If you are among the regular users of contact lens, then beware of Keratitis – an eye infection that is on the rise in U.S. Scientists state that the recent increase in the infection is because of the prolonged use of contact lens. Keratitis is an infection within the cornea generally triggered by bacteria. However amoeba, viruses and fungi are the major causes of infection.
Recently, the CDC Scientists carefully observed nearly 38 million contact lens users in the USA and discovered that due to lack of precaution while using the contact lens as well as the delayed replacement of contact lenses, patients often reported inflammation in eyes and many other contact lens related illnesses. Scientists also compared the number of people using contact lens and struggling with Keratitis, to the number of folks that doesn’t use contact lens and struggling with Keratitis, they discovered that contact lenses were more vulnerable to the infection.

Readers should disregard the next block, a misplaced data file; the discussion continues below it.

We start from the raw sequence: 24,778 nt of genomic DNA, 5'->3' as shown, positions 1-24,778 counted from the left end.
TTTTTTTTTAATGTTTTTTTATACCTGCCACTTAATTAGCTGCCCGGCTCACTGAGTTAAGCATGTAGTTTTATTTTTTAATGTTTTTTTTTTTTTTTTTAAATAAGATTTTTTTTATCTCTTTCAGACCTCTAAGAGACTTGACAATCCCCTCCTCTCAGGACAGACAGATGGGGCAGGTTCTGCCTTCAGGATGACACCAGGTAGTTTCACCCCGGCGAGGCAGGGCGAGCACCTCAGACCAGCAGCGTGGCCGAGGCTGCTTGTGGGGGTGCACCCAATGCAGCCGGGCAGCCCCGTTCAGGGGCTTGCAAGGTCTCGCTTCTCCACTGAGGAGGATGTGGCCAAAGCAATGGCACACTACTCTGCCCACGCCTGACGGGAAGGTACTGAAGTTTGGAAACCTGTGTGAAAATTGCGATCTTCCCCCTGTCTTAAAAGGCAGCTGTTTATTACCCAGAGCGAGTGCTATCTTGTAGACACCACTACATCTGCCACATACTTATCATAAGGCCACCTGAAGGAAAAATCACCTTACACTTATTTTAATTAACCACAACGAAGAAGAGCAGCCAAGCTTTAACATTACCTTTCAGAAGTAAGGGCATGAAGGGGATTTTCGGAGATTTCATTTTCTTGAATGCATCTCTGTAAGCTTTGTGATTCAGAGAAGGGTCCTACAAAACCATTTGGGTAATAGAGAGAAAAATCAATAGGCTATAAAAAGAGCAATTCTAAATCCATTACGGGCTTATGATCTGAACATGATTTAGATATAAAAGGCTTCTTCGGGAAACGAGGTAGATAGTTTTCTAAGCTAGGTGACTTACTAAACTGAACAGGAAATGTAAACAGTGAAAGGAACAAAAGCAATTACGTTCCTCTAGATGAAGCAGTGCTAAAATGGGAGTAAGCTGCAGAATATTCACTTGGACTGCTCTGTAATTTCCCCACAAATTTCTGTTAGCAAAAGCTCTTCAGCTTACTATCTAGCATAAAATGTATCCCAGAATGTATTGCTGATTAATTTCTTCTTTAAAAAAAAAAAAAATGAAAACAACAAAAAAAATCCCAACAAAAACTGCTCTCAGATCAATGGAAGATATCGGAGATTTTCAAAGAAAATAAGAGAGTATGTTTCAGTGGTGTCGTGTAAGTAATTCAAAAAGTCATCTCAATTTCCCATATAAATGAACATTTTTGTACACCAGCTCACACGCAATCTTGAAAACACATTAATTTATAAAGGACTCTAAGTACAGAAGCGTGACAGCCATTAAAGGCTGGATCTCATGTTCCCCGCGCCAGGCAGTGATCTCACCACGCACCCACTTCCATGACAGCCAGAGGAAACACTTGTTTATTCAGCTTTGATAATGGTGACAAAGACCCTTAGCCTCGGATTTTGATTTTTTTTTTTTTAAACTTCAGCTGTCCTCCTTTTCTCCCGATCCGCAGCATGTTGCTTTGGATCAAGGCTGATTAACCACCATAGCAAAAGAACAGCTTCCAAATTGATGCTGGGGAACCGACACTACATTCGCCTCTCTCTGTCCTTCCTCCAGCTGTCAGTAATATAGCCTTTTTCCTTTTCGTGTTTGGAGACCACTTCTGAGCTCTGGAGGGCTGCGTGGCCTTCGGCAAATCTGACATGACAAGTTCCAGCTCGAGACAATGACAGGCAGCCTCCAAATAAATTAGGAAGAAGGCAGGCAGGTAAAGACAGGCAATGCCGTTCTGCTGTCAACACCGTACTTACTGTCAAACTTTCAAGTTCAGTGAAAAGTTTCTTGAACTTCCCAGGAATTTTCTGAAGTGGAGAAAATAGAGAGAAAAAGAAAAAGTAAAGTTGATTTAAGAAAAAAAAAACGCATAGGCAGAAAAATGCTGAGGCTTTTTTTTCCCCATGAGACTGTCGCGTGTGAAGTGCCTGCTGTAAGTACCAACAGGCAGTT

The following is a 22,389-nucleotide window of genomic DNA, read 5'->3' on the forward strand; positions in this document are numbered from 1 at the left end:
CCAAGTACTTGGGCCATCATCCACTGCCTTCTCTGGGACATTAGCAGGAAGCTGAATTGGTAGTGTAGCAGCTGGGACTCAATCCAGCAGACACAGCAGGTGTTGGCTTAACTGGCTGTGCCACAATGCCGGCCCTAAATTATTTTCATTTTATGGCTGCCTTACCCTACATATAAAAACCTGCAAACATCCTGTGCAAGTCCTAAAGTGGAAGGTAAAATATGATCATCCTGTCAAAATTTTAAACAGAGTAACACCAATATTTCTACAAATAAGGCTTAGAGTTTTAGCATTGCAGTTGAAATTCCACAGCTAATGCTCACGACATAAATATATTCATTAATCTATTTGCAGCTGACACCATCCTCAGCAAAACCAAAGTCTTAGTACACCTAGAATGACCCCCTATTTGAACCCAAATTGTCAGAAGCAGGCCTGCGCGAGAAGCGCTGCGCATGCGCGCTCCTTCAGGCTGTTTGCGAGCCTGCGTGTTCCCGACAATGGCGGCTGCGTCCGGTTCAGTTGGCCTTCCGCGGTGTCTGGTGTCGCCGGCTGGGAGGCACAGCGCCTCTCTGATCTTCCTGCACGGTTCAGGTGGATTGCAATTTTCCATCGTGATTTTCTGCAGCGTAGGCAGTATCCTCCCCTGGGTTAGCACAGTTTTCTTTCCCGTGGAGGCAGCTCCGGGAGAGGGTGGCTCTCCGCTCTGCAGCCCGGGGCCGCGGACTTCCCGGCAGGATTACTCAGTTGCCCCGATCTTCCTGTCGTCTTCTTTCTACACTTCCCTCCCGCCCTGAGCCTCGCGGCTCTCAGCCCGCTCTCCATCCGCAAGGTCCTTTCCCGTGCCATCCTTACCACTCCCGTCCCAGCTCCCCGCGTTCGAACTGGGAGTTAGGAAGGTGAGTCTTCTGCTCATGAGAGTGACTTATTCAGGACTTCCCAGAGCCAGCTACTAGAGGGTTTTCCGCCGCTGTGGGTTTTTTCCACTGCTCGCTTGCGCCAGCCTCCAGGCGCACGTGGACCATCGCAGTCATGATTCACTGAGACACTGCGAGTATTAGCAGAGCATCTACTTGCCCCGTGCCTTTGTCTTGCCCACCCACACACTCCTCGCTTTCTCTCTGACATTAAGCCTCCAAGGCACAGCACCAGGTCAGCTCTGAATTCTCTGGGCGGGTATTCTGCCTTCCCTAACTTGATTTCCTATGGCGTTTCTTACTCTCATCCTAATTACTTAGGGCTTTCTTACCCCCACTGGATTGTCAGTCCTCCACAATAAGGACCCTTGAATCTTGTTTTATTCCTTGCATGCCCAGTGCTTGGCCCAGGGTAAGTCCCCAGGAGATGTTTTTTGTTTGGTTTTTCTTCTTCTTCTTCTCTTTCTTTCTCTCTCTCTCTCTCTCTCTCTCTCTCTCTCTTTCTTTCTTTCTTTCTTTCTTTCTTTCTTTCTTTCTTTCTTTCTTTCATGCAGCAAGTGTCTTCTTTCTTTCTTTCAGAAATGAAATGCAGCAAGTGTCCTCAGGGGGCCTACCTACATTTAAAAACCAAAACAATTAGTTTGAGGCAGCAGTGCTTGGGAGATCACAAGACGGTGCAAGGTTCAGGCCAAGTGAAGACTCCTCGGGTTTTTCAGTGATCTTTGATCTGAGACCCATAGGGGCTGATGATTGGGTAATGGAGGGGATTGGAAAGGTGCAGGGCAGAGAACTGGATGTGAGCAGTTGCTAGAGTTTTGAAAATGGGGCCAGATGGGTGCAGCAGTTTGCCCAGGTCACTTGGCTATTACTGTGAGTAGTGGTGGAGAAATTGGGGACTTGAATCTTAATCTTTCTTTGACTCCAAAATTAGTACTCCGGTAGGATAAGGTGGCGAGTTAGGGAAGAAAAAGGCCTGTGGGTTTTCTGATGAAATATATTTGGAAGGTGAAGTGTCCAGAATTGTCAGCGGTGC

The Centers for Disease Control and Prevention states, “Among 38 million contact lens users within the US, poor storage case hygiene, infrequent storage case replacement, and overnight lens put on are believed to be the major factors causing microbe Keratitis, contact-related inflammation, along with other eye complications.”
Though, individuals who required good care and adopted all of the preventive measure weren’t vulnerable to the infection. “Keratitis connected with poor contact lens hygiene is avoidable. Prevention efforts will include surveillance, enhanced estimations of the burden of disease, and energetic health promotion activities centered on contact lens customers and eye care professionals (eye specialists, opticians, and opticians). Elevated surveillance capacity is required for microbe Keratitis, particularly data from eye doctor visits,” the CDC explains.
“Keratitis affects all age groups, including teens and seniors. Though, the research revealed that woman are more likely to get affected from the infection than men. Of all the affected patients 63% were women,” Jennifer Cope, MD, MPH, medical epidemiologist at the CDC said.